IDEAS home Printed from https://ideas.repec.org/
MyIDEAS: Log in (now much improved!) to save this paper

The relative price effects of monetary shocks

Listed author(s):
  • Balke, Nathan S.
  • Wynne, Mark A.

    ()

    (Federal Reserve Bank of Dallas)

We document the response of the individual components of the Producer Price Index (PPI) to commonly used measures of monetary shocks, and show that these responses are at variance with many widely-used “macro” models of monetary non-neutrality. Monetary shocks are shown to have large relative price effects, resulting in an increase in the dispersion of the cross-section distribution of prices. Furthermore, in response to a contractionary (expansionary) monetary shock, a substantial number of prices tend to rise (fall). Most of the existing models of monetary nonneutrality are not capable of replicating these types of relative price responses.

If you experience problems downloading a file, check if you have the proper application to view it first. In case of further problems read the IDEAS help page. Note that these files are not on the IDEAS site. Please be patient as the files may be large.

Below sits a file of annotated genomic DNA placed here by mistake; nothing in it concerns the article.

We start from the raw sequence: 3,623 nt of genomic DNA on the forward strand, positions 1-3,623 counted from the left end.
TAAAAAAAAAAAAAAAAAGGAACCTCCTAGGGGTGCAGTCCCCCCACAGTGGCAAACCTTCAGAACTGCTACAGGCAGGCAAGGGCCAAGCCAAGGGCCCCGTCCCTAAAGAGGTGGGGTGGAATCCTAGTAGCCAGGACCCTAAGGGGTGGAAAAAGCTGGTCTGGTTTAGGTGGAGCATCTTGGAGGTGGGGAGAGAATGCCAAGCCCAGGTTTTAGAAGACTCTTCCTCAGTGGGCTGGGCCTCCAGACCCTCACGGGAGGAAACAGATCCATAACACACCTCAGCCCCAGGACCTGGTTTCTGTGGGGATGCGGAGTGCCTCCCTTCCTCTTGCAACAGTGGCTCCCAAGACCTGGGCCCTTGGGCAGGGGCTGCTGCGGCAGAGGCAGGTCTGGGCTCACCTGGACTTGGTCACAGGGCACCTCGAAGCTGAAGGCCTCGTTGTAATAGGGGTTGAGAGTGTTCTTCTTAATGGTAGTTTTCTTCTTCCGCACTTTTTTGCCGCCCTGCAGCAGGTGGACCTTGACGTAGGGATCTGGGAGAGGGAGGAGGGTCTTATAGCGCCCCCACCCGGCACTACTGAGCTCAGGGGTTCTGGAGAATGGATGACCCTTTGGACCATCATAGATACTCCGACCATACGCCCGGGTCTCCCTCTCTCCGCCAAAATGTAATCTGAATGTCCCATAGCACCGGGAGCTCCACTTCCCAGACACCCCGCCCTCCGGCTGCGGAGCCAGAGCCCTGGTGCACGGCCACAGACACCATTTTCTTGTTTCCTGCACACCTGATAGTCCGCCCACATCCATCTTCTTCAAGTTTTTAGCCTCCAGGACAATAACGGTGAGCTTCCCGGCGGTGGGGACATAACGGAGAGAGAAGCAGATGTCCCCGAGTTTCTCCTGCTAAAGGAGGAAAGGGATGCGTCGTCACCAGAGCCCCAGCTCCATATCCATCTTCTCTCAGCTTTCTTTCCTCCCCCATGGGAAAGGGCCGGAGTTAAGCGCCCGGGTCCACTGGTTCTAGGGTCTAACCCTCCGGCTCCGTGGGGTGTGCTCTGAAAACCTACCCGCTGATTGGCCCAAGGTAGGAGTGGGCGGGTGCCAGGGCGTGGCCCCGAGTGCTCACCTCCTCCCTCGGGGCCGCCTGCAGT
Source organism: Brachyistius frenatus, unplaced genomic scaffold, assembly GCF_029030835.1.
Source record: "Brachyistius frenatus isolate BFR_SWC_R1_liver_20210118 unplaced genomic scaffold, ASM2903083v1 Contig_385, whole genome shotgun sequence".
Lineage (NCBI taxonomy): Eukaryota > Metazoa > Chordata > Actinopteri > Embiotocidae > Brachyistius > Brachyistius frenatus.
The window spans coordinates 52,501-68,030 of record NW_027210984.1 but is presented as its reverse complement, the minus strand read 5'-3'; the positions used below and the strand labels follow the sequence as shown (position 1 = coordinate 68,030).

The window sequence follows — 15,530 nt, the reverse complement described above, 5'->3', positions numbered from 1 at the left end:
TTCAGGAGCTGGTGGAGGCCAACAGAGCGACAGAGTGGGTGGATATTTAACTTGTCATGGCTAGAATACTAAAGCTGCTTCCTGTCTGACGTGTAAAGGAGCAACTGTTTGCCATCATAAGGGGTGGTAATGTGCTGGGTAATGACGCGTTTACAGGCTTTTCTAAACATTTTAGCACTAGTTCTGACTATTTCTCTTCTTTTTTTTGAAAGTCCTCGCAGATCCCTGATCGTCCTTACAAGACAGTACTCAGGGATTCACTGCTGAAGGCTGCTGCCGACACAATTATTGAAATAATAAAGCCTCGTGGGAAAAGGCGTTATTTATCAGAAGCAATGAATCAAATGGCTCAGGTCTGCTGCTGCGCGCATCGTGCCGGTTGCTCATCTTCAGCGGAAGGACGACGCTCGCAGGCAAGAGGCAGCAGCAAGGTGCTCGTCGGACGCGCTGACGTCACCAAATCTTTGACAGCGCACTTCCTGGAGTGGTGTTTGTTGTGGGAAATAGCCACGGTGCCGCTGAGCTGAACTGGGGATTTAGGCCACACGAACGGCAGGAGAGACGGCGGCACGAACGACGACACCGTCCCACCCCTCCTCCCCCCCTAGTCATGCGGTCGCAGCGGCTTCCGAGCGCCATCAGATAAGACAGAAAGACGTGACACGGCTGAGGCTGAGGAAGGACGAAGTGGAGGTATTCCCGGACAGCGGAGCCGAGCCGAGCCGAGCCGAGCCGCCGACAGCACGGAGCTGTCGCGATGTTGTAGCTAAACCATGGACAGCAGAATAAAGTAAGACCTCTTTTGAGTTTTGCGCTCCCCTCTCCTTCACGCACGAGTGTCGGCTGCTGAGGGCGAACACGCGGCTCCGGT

File URL: http://www.dallasfed.org/assets/documents/research/papers/2003/wp0306.pdf
Download Restriction: no

Paper provided by Federal Reserve Bank of Dallas in its series Working Papers with number 0306.

as
in new window

Length: 39 pages
Date of creation: 2003
Handle: RePEc:fip:feddwp:03-06
Note: Published as: Balke, Nathan S. and Mark A. Wynne (2007), "The Relative Price Effects of Monetary Shocks," Journal of Macroeconomics 29 (1): 19-36.
Contact details of provider: Web page: http://www.dallasfed.org/
Email:


More information through EDIRC

Order Information: Email:


References listed on IDEAS
Please report citation or reference errors to , or , if you are the registered author of the cited work, log in to your RePEc Author Service profile, click on "citations" and make appropriate adjustments.:

as in new window
  1. Mark Bils & Peter J. Klenow & Oleksiy Kryvtsov, 2003. "Sticky prices and monetary policy shocks," Quarterly Review, Federal Reserve Bank of Minneapolis, issue Win, pages 2-9.